The head of CES defended the organizers' decision to invite Ivanka Trump as a keynote speaker at the event.
With the daughter of and advisor to President Donald Trump set to deliver her keynote address on Tuesday, some have criticized the organizers for overlooking other women with established careers in tech. However, Gary Shapiro, president and CEO of the Consumer Technology Association, which organizes CES, stands by the decision.
"There's a lot of focus on jobs of the future, and certainly the keynote that I'll be doing with Ivanka Trump will be focusing on... how the industry is working with the government on this very important issue," he told the BBC on Sunday.
Shapiro is set to interview Trump for her keynote talk about "how the administration is advocating for employer-led strategies that invest in reskilling workers, create apprenticeships and develop K-12 STEM education programs," according to the CES website.
The three-day long CES conference in Las Vegas is expected to attract almost 200,000 attendees.
"CES has consistently proven to be one of the most influential technology events in the world and I am excited to join this year for a substantive discussion on the how the government is working with private sector leaders to ensure American students and workers are equipped to thrive in the modern, digital economy," Ivanka Trump said when she was initially announced as a keynote speaker.
The announcement that Ivanka Trump was given a sought-after keynote spot at the conference didn't sit right with some, many of whom said the decision is another way the tech industry is overlooking women leaders in the sector. Critics of the decision took to Twitter to air their frustrations, with many calling to "#boycottCES."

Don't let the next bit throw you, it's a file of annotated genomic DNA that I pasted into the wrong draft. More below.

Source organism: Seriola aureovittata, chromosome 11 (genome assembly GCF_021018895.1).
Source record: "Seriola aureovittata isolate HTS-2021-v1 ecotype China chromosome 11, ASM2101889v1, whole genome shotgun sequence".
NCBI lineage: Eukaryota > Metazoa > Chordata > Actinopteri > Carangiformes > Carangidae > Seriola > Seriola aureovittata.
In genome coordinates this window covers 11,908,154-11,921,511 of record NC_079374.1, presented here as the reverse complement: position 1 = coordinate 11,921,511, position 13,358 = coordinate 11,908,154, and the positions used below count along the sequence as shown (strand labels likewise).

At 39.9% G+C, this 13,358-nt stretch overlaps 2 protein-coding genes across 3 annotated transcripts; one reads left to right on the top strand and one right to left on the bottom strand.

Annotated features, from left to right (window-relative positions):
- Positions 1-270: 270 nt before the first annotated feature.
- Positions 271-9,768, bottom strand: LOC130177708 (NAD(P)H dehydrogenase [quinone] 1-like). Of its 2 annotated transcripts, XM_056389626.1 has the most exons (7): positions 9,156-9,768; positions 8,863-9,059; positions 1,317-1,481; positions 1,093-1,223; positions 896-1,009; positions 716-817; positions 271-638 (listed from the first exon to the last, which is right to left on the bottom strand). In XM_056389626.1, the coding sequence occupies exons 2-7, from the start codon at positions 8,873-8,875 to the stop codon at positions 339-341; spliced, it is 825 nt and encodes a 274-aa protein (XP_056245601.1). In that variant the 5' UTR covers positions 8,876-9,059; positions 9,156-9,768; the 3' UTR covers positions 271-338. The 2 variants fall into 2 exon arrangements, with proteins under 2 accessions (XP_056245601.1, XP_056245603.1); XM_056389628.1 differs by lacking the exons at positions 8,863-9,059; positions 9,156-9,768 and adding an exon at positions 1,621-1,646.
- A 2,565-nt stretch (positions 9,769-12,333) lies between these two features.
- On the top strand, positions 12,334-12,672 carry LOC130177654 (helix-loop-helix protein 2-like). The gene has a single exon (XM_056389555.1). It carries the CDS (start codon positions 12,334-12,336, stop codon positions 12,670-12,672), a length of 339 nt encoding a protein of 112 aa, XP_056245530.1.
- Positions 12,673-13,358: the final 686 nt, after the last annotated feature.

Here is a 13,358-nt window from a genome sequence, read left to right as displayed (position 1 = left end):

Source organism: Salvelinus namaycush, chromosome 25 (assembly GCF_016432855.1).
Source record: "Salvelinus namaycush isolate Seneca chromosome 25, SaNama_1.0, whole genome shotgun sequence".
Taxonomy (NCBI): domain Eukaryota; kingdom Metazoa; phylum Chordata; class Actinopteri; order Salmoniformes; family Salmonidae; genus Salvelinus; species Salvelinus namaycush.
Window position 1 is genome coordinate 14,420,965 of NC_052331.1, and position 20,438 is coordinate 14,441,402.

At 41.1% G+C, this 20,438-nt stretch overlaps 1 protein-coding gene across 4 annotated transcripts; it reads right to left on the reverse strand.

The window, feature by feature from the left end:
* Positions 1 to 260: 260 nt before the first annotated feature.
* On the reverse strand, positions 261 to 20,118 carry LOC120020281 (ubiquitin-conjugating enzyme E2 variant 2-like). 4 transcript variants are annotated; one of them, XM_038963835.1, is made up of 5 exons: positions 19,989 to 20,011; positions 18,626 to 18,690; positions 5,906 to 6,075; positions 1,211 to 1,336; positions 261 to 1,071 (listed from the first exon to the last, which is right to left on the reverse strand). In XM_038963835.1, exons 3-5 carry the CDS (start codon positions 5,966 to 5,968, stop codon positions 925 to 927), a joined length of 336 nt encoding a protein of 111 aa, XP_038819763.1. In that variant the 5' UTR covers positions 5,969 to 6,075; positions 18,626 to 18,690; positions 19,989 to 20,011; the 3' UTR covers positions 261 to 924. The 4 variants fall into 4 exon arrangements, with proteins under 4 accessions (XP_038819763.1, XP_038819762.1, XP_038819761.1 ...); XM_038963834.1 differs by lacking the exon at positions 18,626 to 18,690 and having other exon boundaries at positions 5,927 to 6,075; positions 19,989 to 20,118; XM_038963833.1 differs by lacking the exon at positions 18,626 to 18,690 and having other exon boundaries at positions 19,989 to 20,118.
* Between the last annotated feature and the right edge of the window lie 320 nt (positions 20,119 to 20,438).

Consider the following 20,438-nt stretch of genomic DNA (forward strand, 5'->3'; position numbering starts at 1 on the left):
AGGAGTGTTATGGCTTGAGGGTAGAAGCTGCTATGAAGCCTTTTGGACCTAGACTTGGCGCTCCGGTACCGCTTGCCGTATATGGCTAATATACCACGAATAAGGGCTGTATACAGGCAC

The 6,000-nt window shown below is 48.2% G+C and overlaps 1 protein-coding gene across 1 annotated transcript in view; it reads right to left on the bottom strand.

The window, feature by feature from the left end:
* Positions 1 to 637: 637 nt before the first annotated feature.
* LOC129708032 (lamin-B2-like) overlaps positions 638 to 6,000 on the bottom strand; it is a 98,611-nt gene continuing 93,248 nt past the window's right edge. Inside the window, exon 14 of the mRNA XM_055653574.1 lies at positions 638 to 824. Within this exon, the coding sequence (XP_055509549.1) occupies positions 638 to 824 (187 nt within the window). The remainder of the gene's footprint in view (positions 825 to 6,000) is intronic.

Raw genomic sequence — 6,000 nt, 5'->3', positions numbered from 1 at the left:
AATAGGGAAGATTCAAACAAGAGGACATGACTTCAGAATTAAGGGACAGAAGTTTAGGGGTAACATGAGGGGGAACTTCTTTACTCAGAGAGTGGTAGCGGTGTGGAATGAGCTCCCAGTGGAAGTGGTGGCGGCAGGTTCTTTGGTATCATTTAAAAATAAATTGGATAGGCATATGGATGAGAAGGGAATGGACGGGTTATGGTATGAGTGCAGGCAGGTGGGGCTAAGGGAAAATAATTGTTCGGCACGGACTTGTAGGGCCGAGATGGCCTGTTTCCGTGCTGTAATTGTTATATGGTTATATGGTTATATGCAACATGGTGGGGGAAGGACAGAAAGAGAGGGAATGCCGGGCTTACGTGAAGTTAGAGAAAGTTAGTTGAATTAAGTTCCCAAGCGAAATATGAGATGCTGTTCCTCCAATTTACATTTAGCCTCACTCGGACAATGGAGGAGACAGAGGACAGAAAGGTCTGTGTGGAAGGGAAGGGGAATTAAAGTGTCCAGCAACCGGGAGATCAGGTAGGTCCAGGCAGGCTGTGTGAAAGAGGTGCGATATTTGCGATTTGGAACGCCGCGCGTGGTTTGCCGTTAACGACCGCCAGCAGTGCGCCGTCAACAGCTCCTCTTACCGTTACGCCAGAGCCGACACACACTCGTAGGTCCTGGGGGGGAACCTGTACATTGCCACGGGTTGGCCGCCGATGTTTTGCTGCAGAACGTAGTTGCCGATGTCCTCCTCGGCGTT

Founder of The Heart of Tech and Forbes columnist Carolina Milanesi wrote last week that the decision to include Trump on the keynote speakers list continues a tradition of overlooking women in tech at CES. Milanesi pointed out that in both 2017 and 2018 the CES keynote lineup failed to include a single woman on the main stage.
"Given the track record we have had at CES and the state of the tech industry I just shared, you might now better understand the frustration of seeing Ivanka Trump selected to be one of the two women delivering a keynote," she wrote in a column for Forbes. "If you are a woman in tech, like me, you are very familiar with the T.WA., the 'token woman appearance' on keynote stages and panels."
Like much of the tech industry, CES has been criticized for its lack of inclusion and objectification of women. For example, Shapiro defended the practice of hiring models to staff CES booths in 2012, telling the BBC: "Sometimes it is a little old school, but it does work. People naturally want to go towards what they consider pretty."
CES booths have largely abandoned the practice of hiring models in recent years.
This year's CES keynote lineup includes eight events with 20 total speakers and moderators, half of whom are women. Among the women set to speak are Meg Whitman, CEO of Quibi, and U.S. Secretary of Transportation Elaine Chao.